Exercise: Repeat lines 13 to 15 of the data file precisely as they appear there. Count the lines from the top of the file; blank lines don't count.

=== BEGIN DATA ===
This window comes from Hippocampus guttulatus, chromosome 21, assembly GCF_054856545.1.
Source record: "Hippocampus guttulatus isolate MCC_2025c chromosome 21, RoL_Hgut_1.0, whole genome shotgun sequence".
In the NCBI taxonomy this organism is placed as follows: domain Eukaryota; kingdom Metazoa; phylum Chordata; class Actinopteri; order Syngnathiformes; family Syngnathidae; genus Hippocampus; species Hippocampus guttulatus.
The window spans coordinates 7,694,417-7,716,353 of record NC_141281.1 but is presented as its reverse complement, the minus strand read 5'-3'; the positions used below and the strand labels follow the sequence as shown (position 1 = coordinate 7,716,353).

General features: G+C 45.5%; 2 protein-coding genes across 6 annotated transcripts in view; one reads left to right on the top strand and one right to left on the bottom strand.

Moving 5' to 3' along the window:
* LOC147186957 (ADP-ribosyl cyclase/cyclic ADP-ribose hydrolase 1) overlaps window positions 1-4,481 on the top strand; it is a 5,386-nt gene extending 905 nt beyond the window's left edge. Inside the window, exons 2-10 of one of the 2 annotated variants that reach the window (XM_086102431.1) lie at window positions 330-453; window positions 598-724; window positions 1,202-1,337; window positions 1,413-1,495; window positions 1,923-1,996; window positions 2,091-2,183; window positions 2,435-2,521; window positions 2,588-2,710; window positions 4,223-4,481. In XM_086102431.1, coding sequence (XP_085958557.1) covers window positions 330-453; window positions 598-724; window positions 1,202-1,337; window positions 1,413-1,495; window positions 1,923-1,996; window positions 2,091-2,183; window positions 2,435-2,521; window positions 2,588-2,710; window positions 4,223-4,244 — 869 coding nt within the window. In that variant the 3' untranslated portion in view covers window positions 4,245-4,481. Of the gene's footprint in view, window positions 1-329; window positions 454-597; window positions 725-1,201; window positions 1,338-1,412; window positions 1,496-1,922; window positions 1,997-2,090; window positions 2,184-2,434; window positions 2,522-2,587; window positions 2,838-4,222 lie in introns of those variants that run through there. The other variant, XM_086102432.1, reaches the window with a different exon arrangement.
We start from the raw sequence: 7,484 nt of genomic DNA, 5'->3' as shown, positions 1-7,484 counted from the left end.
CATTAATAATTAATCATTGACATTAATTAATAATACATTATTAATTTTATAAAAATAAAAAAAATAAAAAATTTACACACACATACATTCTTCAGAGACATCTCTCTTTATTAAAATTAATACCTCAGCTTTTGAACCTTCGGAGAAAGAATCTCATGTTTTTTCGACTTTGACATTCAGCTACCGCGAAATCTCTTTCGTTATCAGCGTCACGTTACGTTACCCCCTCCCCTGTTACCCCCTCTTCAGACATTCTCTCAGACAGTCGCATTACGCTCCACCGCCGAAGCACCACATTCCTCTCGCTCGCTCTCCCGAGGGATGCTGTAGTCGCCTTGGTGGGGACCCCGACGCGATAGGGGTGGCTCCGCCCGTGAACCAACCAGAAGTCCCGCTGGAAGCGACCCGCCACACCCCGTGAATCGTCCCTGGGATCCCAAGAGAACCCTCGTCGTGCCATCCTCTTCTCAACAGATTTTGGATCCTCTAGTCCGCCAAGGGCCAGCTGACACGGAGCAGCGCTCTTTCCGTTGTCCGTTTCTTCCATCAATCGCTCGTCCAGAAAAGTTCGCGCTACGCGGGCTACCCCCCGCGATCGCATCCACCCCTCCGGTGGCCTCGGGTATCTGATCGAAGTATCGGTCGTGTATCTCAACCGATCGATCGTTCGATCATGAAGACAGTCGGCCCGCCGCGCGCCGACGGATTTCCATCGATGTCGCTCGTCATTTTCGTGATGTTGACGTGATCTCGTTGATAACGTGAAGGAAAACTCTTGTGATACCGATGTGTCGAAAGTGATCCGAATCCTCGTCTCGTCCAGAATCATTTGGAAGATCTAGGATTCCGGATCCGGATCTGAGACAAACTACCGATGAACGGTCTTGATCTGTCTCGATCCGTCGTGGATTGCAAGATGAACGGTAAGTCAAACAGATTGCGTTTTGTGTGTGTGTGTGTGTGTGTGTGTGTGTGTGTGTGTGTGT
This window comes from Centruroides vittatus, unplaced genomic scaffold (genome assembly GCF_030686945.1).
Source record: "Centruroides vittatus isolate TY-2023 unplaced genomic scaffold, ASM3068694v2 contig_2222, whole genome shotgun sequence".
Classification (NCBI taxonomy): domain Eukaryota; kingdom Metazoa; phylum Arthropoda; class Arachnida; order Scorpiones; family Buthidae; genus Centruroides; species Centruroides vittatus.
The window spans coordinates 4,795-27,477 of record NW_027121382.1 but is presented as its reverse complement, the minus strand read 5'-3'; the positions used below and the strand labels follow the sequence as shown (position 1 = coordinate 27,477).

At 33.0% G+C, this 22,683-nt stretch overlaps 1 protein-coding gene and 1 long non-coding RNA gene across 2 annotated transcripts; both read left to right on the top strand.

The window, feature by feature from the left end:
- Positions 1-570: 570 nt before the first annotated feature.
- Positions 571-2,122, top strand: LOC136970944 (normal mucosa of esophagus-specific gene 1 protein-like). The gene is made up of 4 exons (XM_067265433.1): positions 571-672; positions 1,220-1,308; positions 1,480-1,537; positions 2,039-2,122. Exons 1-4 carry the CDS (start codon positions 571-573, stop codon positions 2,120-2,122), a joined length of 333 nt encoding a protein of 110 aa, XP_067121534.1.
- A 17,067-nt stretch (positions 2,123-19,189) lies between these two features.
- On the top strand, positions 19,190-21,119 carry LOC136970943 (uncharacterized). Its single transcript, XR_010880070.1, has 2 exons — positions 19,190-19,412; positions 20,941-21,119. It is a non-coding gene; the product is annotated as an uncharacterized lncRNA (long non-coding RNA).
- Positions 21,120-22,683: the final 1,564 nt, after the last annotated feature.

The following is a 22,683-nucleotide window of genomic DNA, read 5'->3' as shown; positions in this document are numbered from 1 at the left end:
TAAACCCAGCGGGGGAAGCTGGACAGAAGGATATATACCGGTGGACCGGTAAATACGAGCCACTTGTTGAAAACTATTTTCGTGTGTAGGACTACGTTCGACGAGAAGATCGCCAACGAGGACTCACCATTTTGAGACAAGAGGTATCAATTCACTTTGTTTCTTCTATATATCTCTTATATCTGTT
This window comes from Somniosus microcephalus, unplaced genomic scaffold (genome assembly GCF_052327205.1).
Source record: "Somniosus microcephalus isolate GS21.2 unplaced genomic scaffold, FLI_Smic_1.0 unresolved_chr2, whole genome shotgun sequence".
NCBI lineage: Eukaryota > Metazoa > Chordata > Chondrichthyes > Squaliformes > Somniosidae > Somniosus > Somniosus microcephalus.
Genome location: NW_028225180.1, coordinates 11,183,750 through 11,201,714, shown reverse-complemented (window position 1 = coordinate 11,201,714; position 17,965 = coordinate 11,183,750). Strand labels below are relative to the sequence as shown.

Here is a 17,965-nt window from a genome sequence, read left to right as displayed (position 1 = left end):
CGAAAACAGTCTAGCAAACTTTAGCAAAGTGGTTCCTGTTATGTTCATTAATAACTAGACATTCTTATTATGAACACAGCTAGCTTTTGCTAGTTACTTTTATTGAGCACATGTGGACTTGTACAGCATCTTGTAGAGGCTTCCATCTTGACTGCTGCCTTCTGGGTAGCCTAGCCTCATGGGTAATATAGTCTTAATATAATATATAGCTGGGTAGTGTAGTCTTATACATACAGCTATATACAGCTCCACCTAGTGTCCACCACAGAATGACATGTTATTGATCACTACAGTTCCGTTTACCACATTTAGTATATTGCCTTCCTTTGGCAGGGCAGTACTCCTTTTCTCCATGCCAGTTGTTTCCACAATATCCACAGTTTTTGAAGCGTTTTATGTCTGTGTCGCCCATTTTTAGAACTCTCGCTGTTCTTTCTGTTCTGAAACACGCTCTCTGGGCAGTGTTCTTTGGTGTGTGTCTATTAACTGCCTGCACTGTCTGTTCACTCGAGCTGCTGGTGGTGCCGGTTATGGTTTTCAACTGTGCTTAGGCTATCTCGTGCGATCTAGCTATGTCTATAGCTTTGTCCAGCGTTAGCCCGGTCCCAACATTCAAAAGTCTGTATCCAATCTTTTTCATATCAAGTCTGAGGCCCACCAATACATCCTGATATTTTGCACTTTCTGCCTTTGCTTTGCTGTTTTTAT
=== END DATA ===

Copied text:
The window spans coordinates 4,795-27,477 of record NW_027121382.1 but is presented as its reverse complement, the minus strand read 5'-3'; the positions used below and the strand labels follow the sequence as shown (position 1 = coordinate 27,477).

At 33.0% G+C, this 22,683-nt stretch overlaps 1 protein-coding gene and 1 long non-coding RNA gene across 2 annotated transcripts; both read left to right on the top strand.

The window, feature by feature from the left end: